For investors looking for investments $20 million and under, Tucson ranked number 4 on the list of small/middle sized markets. A larger driver of the demand for multifamily in Tucson is the attractive year-over-year (YOY) average rent growth of 9.1%. The shortage of affordable and traditional housing in Tucson also fuels apartment rental demand. With construction costs tripling on certain building materials, housing development has slowed down drastically over the past 12 months. In a market with the typical average residential for sale inventory at about 6,000 listings, fewer than 1,000 homes are for sale. This shortage has led to increased demand for multifamily living, which in turn has driven down Tucson’s vacancy rate.
Since the late December COVID-19 vaccine rollout, more than 61% of eligible Pima County residents have been fully vaccinated. Governor Ducey relaxed mask mandates and lifted restrictions for bars, movie theaters, restaurants, public events, concerts, and clubs. The University of Arizona held an in-person commencement ceremony for spring 2021 graduates. The University is also rolling out their Fall 2021 re-opening plan which includes a full in-person class schedule along with optional virtual learning. The CDC’s federal ban on evictions was set to expire on June 30th, but a recent ban by the Center for Disease Control and Prevention (CDC) has extended the eviction moratorium through July 31st.
Tucson is primed for a strong second half of the year for sale transactions following a nearly record first half of 2021. Total sales volume totaled approximately $190 million in Q2 2021 (up 102% YOY) and an average price per unit of $108,000 (up 93% YOY). Timelines and transaction terms are drastically swaying sellers’ decision when receiving offers. With financing contingencies a thing of the past, quick due diligence timelines or even immediately non-refundable earnest money are common offering terms in the current market. With investors eager to acquire Tucson properties, we expect similar sales volume and activity in the upcoming quarter.
SUPPLY (INVENTORY) VS. DEMAND (INVESTORS)
Multifamily properties that hit the market are faced with a heady amount of demand from investors eager to break into the red-hot Tucson market. With more and more syndication groups focusing their sights on secondary markets like Tucson, it brings more nationwide money and interest to the market. Tucson’s relatively low cost per unit and favorable cap rates are attractive to investors leaving inflated markets like California, the Pacific Northwest, Denver, Texas, and even Phoenix. With heightened demand, the Tucson multifamily market has not skipped a beat; average time on the market for well-priced properties is under two weeks. It is a great time to be a seller in Tucson as supply of properties available for sale remains low amid soaring demand from investors.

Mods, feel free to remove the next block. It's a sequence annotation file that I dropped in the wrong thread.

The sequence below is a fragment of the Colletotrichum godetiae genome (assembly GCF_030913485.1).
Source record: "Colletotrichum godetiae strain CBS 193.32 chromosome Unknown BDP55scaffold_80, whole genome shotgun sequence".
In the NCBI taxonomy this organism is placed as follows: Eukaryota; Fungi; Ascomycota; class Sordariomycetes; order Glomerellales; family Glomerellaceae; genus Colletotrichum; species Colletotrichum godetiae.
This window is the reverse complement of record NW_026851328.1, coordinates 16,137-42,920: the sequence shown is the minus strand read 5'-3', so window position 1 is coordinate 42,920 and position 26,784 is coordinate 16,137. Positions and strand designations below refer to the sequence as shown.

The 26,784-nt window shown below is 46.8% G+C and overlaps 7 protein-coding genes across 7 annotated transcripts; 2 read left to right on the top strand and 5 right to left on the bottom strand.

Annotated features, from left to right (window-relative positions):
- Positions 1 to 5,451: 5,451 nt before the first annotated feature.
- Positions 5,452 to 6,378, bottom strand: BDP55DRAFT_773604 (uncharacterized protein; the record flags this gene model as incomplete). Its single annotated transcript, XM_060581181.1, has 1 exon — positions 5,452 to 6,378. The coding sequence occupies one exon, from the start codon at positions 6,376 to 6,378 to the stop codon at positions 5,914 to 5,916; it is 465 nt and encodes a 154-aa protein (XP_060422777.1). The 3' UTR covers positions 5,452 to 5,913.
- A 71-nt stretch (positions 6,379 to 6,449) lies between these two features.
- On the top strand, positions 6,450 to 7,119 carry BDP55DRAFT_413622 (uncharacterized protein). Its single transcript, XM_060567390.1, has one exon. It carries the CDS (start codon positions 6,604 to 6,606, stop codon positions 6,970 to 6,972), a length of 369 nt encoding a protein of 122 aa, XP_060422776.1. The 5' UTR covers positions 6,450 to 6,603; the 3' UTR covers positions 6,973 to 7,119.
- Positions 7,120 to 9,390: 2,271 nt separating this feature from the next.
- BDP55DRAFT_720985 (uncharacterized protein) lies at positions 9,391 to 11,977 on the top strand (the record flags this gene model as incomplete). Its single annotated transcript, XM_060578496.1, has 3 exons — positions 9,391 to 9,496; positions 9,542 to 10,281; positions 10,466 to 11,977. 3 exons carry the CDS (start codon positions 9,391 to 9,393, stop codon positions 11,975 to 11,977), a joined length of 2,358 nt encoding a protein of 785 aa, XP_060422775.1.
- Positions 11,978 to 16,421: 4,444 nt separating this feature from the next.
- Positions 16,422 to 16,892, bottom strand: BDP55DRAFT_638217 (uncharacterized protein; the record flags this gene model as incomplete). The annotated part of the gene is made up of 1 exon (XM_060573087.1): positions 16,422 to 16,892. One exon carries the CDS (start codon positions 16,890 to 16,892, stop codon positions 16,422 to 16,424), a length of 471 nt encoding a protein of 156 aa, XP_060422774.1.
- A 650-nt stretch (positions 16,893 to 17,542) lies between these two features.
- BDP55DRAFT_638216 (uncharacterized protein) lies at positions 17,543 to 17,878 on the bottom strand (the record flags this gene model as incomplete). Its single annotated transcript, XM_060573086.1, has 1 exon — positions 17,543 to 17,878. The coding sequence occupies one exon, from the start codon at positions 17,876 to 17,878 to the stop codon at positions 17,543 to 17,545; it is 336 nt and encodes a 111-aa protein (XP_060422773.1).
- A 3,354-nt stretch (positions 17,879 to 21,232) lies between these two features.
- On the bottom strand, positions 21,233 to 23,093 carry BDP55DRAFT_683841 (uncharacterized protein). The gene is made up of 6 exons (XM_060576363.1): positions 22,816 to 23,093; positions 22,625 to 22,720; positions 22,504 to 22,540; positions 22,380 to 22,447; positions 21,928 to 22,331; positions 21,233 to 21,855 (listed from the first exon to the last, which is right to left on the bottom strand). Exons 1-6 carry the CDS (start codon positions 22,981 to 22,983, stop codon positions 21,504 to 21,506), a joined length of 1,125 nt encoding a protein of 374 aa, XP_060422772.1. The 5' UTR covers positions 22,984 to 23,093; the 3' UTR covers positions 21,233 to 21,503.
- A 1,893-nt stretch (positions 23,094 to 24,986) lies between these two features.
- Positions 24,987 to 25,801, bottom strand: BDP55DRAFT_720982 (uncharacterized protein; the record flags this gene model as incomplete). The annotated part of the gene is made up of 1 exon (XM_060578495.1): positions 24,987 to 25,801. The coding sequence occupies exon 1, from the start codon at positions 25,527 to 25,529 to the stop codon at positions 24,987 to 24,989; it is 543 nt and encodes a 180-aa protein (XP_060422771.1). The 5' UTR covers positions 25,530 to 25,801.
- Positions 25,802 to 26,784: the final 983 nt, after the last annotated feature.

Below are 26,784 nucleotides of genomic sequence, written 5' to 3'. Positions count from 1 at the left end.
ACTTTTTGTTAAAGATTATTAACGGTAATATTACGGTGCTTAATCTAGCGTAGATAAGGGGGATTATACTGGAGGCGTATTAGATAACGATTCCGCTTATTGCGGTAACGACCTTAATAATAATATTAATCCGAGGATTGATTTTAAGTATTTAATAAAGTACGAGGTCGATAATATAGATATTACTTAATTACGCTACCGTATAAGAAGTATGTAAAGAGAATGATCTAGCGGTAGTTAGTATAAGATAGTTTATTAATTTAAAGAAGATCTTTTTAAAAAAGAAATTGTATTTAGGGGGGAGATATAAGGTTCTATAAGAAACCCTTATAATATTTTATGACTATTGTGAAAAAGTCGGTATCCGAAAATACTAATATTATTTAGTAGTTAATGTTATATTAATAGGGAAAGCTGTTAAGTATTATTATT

Lending activity and lender appetite for Tucson multifamily continued to increase in 2Q. Both Freddie Mac and Fannie Mae have become more aggressive to win business as they posted lower production numbers than expected in Q1 as they were adjusting to a lower production cap by the regulators. It is expected that they will remain aggressive throughout the year to compete with banks, life insurance companies, and debt funds as each of those lending sources are actively chasing more multifamily opportunities. Rates are stabilized and expected to remain near historic lows throughout the rest of the year. Both Freddie and Fannie have removed most of their requirements for debt-service escrows at closing related to COVID. For stabilized properties, monthly rental collections are extremely important and a property that can demonstrate success throughout the pandemic will be highly attractive to lenders. Stabilized loans are more frequently DSCR constrained due to low cap rates, but 70-75% LTV loans for less than 100 unit properties will witness rates between 3% – 3.5%. Value-add loans in the same range can typically achieve 75% Loan-to-Cost with floating-rate coupons in the 3.5% – 4.5% range. For loans above $10 million, these rates can decrease significantly. Credit: Kevin Prouty – Mortgage Banker – Tucson, AZ
For the remainder of 2021, the Tucson multifamily market will see strong continued growth. This is due to the market’s relatively low pricing per unit and competitive market cap rates compared to larger markets like Phoenix, AZ. The shortage of supply is causing competitive marketing processes and groups assuming more risk in their offers to secure a deal. With a drastic need for Tucson housing supply, that won’t easily be fixed unless construction costs lower, the Tucson multifamily market will likely see continued rental increases while vacancy remains low.